Kick-off belonged to the visitors.
The hosts would not dally about; they’d immediately set their sights on the tall Dirk Heyne in the GDR goal. Well aware of the fact that a win was their only chance to progress, they were on song right from the word ‘go’. A minute into the contest, Andreas Ogris, the Austria Vienna forward who had yet to score in the qualification, set up team captain Manfred Zsak for an effort on goal from 30 yards out. Not that the shot duly worried the stopper, as Zsak did not hit it particularly well, but the tone had been set. There was plenty of aggression and intensity about the hosts.
The East Germans had not managed to get their initial phase right, something which would come back to haunt them as early as a minute and 50 seconds into the contest. That is when Austria would move in front through leading marksman Toni Polster. They’d won a free-kick along the right hand side after a foul by Jörg Stübner on Manfred Linzmaier, and a quick, low ball in the forward direction found Polster lurking on the right-sided fringes of the penalty area. Being predominantly a left-footer, this was territory which Polster had seemed to appreciate, and although he found himself marked by Matthias Lindner, he would take little notice of the East German defender, whom he tricked as he made his way towards the centre to give himself a better angle for the shot. The low finish into the bottom right corner was something of a trademark Polster finish. Lindner had been unable to close him down, and big libero Dirk Stahmann saw the shot go through his legs. Perhaps had goalkeeper Heyne been slightly unsighted, or perhaps had he carried his weight on the right leg rather than his left, making it impossible for him to get down quickly enough to shut out Polster’s controlled effort. Either way it was 1-0 for the home team before two minutes had passed.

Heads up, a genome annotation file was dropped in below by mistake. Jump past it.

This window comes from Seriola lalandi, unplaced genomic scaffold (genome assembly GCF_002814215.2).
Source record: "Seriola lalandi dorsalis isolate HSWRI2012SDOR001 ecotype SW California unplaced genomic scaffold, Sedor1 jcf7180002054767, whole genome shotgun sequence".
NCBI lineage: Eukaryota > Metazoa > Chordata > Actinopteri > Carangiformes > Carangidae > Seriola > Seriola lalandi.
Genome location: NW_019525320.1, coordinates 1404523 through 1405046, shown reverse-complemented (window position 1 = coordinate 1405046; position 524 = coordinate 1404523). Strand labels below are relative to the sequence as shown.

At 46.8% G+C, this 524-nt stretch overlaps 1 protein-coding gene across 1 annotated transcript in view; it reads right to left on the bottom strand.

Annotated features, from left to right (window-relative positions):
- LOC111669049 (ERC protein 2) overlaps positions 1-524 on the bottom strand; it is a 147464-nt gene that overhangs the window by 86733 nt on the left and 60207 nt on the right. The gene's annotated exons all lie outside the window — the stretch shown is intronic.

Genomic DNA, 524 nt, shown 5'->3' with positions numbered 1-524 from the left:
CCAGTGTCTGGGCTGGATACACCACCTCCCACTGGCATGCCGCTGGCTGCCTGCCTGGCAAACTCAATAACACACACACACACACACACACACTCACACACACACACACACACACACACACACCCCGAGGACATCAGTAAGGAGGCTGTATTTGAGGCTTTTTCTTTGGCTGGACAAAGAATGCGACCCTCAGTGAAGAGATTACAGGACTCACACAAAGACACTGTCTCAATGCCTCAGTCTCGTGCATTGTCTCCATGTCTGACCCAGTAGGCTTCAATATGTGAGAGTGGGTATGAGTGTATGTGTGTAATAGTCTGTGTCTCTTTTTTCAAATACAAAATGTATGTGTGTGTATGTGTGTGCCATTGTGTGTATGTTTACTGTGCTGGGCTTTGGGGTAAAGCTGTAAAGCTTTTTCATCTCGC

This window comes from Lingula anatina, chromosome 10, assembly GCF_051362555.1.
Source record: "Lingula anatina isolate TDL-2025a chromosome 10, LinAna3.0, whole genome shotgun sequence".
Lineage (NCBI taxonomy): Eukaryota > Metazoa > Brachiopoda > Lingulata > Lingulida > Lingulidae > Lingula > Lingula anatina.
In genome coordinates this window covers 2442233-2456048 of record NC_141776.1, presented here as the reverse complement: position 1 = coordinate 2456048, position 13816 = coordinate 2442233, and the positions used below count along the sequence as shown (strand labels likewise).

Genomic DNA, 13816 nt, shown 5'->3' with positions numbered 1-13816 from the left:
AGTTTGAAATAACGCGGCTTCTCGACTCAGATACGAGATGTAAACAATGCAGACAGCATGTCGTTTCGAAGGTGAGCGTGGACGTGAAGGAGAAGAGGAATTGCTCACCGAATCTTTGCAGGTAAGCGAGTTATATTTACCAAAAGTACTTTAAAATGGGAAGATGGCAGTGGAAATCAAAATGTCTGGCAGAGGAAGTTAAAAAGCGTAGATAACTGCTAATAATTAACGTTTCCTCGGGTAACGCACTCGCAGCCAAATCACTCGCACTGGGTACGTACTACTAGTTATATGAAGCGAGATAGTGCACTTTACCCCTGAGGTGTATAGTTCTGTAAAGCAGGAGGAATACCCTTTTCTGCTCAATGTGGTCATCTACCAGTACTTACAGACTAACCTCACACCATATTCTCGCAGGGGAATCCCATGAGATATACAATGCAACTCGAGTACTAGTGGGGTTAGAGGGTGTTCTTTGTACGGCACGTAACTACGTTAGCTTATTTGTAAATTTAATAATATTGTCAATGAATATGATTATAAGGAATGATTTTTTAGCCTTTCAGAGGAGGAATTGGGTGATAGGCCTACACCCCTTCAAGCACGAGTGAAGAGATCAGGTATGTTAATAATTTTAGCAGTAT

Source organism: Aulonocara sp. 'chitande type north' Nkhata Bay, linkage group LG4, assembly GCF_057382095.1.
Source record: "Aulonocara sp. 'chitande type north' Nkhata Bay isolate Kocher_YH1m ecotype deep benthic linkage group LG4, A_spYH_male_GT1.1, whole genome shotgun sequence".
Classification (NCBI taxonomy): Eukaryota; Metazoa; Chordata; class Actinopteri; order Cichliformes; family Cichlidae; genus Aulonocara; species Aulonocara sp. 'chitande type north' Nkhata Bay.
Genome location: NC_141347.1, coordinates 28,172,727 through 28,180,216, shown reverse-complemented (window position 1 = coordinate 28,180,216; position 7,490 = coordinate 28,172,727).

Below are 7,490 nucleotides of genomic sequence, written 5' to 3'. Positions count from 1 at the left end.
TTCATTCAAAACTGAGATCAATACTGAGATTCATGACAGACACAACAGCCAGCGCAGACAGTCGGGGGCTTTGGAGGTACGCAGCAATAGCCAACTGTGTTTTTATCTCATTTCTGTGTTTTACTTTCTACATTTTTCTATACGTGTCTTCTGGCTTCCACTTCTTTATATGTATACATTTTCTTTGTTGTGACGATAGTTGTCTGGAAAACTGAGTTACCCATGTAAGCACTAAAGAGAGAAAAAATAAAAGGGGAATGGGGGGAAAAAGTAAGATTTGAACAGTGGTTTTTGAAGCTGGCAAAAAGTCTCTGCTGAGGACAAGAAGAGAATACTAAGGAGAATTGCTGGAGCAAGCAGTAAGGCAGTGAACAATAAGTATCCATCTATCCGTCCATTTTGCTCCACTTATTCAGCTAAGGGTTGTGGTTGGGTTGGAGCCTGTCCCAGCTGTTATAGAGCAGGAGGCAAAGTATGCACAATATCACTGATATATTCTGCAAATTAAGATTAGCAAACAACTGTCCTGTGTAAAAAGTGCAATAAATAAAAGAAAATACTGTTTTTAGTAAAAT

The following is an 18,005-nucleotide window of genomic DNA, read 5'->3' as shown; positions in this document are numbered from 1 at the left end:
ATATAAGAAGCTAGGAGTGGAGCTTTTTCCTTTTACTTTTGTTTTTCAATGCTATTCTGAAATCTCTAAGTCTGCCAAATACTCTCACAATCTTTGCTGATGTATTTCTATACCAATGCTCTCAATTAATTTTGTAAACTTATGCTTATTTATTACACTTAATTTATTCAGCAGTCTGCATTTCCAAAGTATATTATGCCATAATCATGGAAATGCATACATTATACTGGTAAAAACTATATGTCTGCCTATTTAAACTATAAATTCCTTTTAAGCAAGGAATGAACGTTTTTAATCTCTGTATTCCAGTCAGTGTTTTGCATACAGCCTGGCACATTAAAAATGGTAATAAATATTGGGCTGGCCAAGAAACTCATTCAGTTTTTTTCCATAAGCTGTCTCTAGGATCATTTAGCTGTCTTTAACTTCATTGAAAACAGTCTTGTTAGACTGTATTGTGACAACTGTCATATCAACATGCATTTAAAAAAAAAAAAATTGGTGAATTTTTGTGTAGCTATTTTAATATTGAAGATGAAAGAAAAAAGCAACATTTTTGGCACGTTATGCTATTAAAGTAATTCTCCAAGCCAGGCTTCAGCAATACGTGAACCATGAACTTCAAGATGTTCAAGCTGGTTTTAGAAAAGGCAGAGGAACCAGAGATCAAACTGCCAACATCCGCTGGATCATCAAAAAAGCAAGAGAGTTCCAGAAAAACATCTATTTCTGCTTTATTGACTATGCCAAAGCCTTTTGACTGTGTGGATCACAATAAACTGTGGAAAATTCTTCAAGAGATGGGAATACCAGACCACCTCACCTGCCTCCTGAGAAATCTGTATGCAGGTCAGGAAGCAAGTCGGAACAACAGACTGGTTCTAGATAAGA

Seemingly shell-shocked, the visitors were static and lifeless early on, soon conceding a free-kick just outside of their own penalty area after left-back Matthias Döschner’s foul on Peter Artner. The Austrians were swarming around the East Germans, running at them from all angles, and Hickersberger had got exactly the reply out of his players which he would have wanted. Döschner’s foul had led to a yellow card, and not least to another opportunity for Polster to have a go with his fearsome left foot. He’d struck the free-kick well, avoiding the defensive wall without much trouble, but on this occasion Heyne had managed to palm it away, even if it had been an awkward save, as the ball had bounced just before it had arrived to him. That early goal had been a disaster for the visitors; another so soon would’ve made their task an unsurmountable one.